The work is in an ABABC form. It opens in C major with a brisk, rhythmically pointed theme, marked allegro reale (regal). The following trio section, in A-flat major, is a broad cantabile Elgarian theme introduced by clarinets, cor anglais and violas with the other strings providing the accompaniment. Then both march and trio reappear in C again and come to a climax in what the critic Neil Tierney describes as "a conclusion of breathtaking magnificence".[9]

Critical reception[edit]

Some critics viewed Crown Imperial as evidence that Walton had abandoned modernism. A reviewer in The Musical Times called it "frankly a pastiche on a well-known model of ternary pomp and circumstance, with the regulation strut and swagger, plenty of plain diatonics, and a nobilmente tune in the middle". The reviewer judged it "unrepresentative of the composer, except as an example of competence" and "unlikely to survive".[10] To some it was "Pomp and Circumstance March No 6".[11] [n 4] In Grove's Dictionary of Music and Musicians Byron Adams describes the march in Walton's 1931 cantata Belshazzar's Feast as a parody of Elgar, but he finds Crown Imperial "a less equivocal homage to Elgar ... the finest and most infectious of Walton’s essays in that genre"[13] In a 1984 study of Walton and his music, Neil Tierney calls the work a masterpiece that perfectly conjures up the grandeur and dignity of the Coronation ceremonial – "music which, opulent and grandiloquent like Elgar’s Pomp and Circumstance nationalism, proved worthy of a glorious occasion".


Crown Imperial has been arranged for organ by Herbert Murrill;[14] Christopher Palmer prepared a version for solo organ, brass, timpani and percussion (with harp ad lib), specifically for the Laurence Olivier Memorial Service in October 1989.[15] An arrangement by W. J. Duthoit for military band was published in 1937. Other arrangements include one for solo piano by Walton (1937), and one for piano duet (1949) by Murrill. There is also a vocal adaptation by Arthur Sandford with words by Doris Arnold "That we may never fail" (1948), commissioned by the BBC for a gala variety concert in honour of the silver wedding of George VI and his wife.[16]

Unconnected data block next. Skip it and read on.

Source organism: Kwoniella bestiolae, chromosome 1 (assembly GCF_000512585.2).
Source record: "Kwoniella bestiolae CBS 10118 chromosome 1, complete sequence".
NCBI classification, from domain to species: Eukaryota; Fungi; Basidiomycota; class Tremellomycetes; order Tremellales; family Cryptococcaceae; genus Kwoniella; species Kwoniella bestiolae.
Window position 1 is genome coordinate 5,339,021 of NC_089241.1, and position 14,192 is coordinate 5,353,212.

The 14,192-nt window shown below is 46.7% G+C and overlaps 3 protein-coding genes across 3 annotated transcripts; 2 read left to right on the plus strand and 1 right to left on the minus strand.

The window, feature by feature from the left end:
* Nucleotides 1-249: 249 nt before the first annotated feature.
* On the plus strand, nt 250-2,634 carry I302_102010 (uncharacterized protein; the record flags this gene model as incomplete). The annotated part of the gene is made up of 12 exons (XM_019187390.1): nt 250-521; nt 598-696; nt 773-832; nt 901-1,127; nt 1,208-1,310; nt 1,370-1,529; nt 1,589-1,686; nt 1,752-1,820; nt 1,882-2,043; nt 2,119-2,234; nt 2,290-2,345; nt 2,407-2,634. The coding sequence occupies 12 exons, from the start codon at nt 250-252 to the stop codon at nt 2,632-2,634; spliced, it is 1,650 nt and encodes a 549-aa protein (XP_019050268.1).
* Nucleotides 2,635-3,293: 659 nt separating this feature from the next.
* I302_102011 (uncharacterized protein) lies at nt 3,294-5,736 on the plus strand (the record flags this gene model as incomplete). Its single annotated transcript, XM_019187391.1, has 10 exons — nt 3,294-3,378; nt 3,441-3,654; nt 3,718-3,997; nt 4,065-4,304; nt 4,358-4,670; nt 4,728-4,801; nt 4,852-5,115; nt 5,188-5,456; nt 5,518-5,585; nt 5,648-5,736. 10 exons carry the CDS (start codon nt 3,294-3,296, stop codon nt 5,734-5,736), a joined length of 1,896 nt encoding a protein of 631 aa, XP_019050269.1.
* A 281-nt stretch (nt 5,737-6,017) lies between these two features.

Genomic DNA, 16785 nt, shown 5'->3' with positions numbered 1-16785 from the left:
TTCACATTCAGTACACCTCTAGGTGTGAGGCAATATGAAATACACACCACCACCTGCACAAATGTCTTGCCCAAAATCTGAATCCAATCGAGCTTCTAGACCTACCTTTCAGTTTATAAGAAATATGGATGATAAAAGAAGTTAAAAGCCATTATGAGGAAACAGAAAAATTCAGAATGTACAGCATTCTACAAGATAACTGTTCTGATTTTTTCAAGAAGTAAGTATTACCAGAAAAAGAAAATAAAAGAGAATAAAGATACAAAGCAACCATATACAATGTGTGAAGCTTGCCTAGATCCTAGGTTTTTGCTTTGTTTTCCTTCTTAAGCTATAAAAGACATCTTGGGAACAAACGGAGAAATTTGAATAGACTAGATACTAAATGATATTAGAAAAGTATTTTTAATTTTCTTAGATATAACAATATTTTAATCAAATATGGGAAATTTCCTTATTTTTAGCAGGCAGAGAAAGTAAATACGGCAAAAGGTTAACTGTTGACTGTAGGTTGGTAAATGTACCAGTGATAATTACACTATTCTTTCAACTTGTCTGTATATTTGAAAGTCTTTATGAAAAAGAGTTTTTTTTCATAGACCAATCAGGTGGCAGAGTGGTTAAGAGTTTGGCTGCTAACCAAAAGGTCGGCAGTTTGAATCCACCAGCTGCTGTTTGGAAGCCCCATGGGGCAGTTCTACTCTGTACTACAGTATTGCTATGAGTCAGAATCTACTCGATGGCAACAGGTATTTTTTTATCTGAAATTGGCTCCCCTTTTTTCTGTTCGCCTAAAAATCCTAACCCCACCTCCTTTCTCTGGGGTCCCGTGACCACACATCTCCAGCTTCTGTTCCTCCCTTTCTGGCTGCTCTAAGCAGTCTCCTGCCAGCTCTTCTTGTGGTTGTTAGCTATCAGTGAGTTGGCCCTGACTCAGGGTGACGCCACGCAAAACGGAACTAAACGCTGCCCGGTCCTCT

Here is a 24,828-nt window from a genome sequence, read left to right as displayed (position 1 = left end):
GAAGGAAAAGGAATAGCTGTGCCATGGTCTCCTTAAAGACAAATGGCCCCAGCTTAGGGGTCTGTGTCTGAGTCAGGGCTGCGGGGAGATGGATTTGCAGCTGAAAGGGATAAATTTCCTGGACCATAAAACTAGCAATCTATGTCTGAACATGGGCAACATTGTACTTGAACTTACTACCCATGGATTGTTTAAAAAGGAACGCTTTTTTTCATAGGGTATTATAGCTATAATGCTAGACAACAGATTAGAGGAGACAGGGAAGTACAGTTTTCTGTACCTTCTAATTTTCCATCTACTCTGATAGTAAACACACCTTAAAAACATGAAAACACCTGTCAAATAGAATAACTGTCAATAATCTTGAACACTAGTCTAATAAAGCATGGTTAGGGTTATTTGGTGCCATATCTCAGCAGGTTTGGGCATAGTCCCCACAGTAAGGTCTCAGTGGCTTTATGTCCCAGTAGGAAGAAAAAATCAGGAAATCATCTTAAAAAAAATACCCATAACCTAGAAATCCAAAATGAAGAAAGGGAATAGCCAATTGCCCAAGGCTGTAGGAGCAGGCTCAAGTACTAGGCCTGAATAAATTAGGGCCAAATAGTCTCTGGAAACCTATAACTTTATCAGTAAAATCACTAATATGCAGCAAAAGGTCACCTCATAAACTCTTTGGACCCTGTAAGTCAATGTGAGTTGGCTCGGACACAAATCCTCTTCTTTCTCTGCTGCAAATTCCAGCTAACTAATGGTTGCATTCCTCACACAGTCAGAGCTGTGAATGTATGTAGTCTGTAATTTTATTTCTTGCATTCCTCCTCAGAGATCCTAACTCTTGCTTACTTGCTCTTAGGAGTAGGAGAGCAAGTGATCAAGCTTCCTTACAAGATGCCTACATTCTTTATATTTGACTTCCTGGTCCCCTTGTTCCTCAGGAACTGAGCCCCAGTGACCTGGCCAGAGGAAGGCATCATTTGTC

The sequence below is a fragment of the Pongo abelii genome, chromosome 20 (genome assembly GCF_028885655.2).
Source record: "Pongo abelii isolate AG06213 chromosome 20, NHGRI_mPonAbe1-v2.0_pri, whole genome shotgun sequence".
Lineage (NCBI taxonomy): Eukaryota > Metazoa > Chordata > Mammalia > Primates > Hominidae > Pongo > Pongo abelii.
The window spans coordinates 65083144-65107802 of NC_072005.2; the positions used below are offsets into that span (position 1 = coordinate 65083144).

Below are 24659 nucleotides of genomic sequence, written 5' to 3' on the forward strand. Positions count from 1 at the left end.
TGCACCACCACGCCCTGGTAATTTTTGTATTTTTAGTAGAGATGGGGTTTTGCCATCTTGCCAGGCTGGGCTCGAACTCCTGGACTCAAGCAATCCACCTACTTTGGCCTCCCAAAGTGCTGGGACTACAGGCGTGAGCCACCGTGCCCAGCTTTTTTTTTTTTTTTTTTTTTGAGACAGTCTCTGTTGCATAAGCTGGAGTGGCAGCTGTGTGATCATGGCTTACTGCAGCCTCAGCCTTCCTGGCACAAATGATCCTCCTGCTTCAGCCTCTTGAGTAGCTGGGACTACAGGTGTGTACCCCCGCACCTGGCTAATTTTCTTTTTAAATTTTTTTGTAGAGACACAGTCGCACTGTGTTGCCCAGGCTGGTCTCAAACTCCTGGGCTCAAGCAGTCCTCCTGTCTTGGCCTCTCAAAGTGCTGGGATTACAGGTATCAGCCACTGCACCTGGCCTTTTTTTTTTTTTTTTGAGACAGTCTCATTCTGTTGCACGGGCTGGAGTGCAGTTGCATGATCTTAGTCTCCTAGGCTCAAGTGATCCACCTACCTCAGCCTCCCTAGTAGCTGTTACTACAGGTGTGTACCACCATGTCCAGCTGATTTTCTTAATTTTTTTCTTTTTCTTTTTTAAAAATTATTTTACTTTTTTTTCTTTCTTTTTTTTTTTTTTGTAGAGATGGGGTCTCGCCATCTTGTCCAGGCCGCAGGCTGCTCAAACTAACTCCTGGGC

Later performances[edit]

The march was played, as was a new work by Walton – Orb and Sceptre – at the coronation of Queen Elizabeth II in 1953.[17] Crown Imperial was performed more recently as a recessional piece at the wedding of Prince William and Catherine Middleton on 29 April 2011.[18]


Source: Walton Trust.[8]

Notes, references and sources[edit]


  1. ^ Vaughan Williams contributed a Te Deum, sung during the service, and described by The Times as "the most important new musical work of this Coronation service".[3]
  2. ^ Walton said he was reserving Bed Majestical for the coronation of King Charles III.[5]
  3. ^ Kennedy (p. 93) states that the broadcast was conducted by Clarence Raybould, but the Radio Times and The Times both identify Boult as the conductor.[7]
  4. ^ Since that contemporary jibe there has actually been a Pomp and Circumstance March No 6, completed by Anthony Payne in 2006 from Elgar's sketches.[12]


  1. ^ Lew, p. 172
  2. ^ Cobbe, p. 175
  3. ^ "Music for the Coronation", The Times, 5 April 1937, p. 19
  4. ^ Quoted in Kennedy, p. 92 and Tierney, p. 81
  5. ^ a b c d e f Kennedy, p. 93
  6. ^ Tierney, p. 81
  7. ^ a b "Symphony Concert", Radio Times, 9 May 1937, p. 32; and "Broadcasting", The Times, 8 May 1937, p. 9
  8. ^ a b c "Crown Imperial", The Walton Trust. Retrieved 9 July 2021
  9. ^ Tierney, pp. 202–203
  10. ^ "Gramophone Notes". The Musical Times. 78 (1134): 708–710. August 1937. doi:10.2307/923351. JSTOR 923351.
  11. ^ Avery, Kenneth. "William Walton", Music & Letters, January 1947, pp. 1–11 (subscription required)
  12. ^ "Anthony Payne, superb British composer who completed Elgar's Third Symphony using the sketches – obituary", The Telegraph, 2 May 2021
  13. ^ Adams, Byron. "Walton, Sir William", Grove Music Online, Oxford University Press, 2001. Retrieved 9 July 2021
  14. ^ "New Music". The Musical Times. 78 (1135): 800–811. September 1937. doi:10.2307/922650. JSTOR 922650.
  15. ^ Palmer, Christopher (May 1990). "The Uncollected Walton". The Musical Times. 131 (1767): 247–252. doi:10.2307/966157. JSTOR 966157.
  16. ^ Tierney, p. 203
  17. ^ "Music for the Coronation". The Musical Times. 94 (1325): 305–307. July 1953. doi:10.2307/933633. JSTOR 933633.
  18. ^ Morrison, Richard. "Music to match pomp and pageantry", The Times, 30 April 2011, p. 8